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Home | Tip of the Week | Homemade Tube Quiver
 
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Homemade Tube Quiver

By Deed Cimperman
Printer-Friendly Format

I have made many quivers of different designs over the years. Most have worked--some better than others--and some were not worth the time, materials, and effort of construction. In my opinion, this quiver is the best because it is inexpensive, easy to build, and works well. Many aspects of this quiver are custom built according to the user's needs.

Materials:

  • One 36" piece of 3 inch (internal diameter) thin-wall PVC pipe
  • 8' of 1" wide nylon strap
  • Two 1" plastic buckles
  • One 4"x4"x 1" piece of closed cell foam
  • A discarded 5 gallon plastic bucket lid

Let's take a look at the photos.

<div align=center>The tube should be long enough for the arrow to be pushed a few inches up the tube before removal, but still contained in the covered tube. </div>
The tube should be long enough for the arrow to be pushed a few inches up the tube before removal, but still contained in the covered tube.

<div align=center>Cut the elongated hole about 12" to 14" long in order to easily remove the arrows. I cut the round ends using a Dremel tool with a cut-off wheel attached. For the long sides I simply use a hacksaw blade to get a straight line.</div>
Cut the elongated hole about 12" to 14" long in order to easily remove the arrows. I cut the round ends using a Dremel tool with a cut-off wheel attached. For the long sides I simply use a hacksaw blade to get a straight line.

<div align=center>The bottom is made from the bucket lid, cut to size with tin snips. Then cut the foam a little larger than the inside bottom diameter so that it is compressed into the bottom and holds the points.</div>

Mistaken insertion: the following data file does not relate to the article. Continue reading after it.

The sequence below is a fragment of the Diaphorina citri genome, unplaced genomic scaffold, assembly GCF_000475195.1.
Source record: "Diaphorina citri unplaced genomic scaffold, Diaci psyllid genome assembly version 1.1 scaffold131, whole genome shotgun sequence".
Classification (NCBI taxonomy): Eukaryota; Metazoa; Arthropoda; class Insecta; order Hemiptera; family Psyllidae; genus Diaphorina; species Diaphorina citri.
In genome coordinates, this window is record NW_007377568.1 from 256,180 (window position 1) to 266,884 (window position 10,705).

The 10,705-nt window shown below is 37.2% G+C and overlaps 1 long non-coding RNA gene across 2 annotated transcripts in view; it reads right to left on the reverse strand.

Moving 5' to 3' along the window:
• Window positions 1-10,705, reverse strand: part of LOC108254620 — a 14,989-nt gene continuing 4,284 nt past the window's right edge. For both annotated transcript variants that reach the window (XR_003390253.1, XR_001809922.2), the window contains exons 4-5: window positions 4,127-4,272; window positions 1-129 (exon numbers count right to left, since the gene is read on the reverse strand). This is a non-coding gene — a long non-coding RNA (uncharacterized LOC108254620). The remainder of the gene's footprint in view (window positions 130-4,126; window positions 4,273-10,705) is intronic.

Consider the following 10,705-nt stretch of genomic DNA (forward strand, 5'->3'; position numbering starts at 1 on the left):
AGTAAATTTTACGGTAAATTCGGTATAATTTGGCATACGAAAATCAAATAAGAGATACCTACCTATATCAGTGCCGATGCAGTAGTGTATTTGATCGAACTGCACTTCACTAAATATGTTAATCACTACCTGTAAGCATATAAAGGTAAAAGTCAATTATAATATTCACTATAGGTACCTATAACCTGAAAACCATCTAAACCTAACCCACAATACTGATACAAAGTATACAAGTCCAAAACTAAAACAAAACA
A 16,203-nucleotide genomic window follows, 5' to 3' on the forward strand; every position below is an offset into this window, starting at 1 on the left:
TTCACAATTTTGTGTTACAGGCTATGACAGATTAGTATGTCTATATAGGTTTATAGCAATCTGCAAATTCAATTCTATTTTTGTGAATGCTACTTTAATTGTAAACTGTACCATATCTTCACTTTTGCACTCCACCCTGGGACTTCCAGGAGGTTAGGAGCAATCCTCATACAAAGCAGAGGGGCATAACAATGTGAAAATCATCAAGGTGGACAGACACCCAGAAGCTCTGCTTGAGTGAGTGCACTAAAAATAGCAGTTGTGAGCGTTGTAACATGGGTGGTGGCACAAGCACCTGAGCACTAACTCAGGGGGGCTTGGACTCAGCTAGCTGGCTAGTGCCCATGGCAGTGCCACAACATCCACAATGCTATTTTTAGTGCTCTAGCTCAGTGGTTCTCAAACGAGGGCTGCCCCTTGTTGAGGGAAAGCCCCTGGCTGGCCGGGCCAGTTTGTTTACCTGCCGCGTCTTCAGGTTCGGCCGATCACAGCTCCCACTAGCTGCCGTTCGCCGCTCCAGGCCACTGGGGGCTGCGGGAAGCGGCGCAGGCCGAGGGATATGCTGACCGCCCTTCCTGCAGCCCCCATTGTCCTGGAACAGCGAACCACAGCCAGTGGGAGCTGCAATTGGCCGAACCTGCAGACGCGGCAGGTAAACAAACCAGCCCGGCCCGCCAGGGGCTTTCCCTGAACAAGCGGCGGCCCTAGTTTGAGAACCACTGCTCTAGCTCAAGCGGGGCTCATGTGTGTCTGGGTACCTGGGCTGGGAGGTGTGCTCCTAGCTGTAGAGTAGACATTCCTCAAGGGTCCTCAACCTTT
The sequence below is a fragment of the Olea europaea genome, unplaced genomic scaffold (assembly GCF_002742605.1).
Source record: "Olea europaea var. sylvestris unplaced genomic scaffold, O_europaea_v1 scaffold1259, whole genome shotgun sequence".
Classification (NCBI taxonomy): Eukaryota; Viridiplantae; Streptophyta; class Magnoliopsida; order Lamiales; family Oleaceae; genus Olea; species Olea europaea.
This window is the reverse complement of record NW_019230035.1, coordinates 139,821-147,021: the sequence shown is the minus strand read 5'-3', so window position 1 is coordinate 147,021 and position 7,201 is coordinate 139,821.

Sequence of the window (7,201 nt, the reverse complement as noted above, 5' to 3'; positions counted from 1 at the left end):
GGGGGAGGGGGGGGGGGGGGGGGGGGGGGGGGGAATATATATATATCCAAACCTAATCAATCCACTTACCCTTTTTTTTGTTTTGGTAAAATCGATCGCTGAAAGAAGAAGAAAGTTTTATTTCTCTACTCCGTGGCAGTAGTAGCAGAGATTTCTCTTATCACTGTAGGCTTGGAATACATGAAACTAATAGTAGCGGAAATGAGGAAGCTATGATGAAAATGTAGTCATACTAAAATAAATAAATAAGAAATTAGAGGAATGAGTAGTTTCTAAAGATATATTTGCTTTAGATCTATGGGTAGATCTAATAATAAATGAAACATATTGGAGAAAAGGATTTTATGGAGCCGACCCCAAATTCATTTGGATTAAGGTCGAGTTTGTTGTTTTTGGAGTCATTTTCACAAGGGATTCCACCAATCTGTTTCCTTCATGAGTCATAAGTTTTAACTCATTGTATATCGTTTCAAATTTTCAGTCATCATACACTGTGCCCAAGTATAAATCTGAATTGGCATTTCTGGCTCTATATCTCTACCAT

The bottom is made from the bucket lid, cut to size with tin snips. Then cut the foam a little larger than the inside bottom diameter so that it is compressed into the bottom and holds the points.

<div align=center>The lip needs to be high enough to cover the arrowhead, especially for broadheads.</div>
The lip needs to be high enough to cover the arrowhead, especially for broadheads.

<div align=center>The open end can be covered with a removable cover to protect the arrows from the elements.</div>
The open end can be covered with a removable cover to protect the arrows from the elements.

<div align=center>In use, the quiver rests diagonally across the back with the bottom near the right rear jean pocket (for a right handed archer) so when the hand is at rest, it is at the bottom of the quiver, ready to remove an arrow.  As an arrow is removed from the quiver, movement can't be seen from the front, because the arrow slides down behind the right leg of the shooter.</div>
In use, the quiver rests diagonally across the back with the bottom near the right rear jean pocket (for a right handed archer) so when the hand is at rest, it is at the bottom of the quiver, ready to remove an arrow. As an arrow is removed from the quiver, movement can't be seen from the front, because the arrow slides down behind the right leg of the shooter.

How it Works:
Put arrows in through the top opening, points down, and push them into the recessed foam. To remove an arrow, reach into the elongated opening, push the arrow back up the tube far enough to clear the 1" lip. Pull the arrow down and out of the tube and let it slide through your hand. Catch the arrow just below the fletching and put it on the bowstring.

This quiver is quite efficient, and with practice it can be used without taking your eyes off your quarry. The quiver can be covered with cloth, painted or camouflaged using permanent markers--be creative. To reduce the weight you can drill (or cut) as many holes as you would like. If you have any questions or comments, please contact me at sandeed44@verizon.net.

"If it is to be, it is up to me."

Please see the follow-up to this tip: Tube Quiver--The Rest of the Story.



·  Tube Quiver...The Rest of the Story


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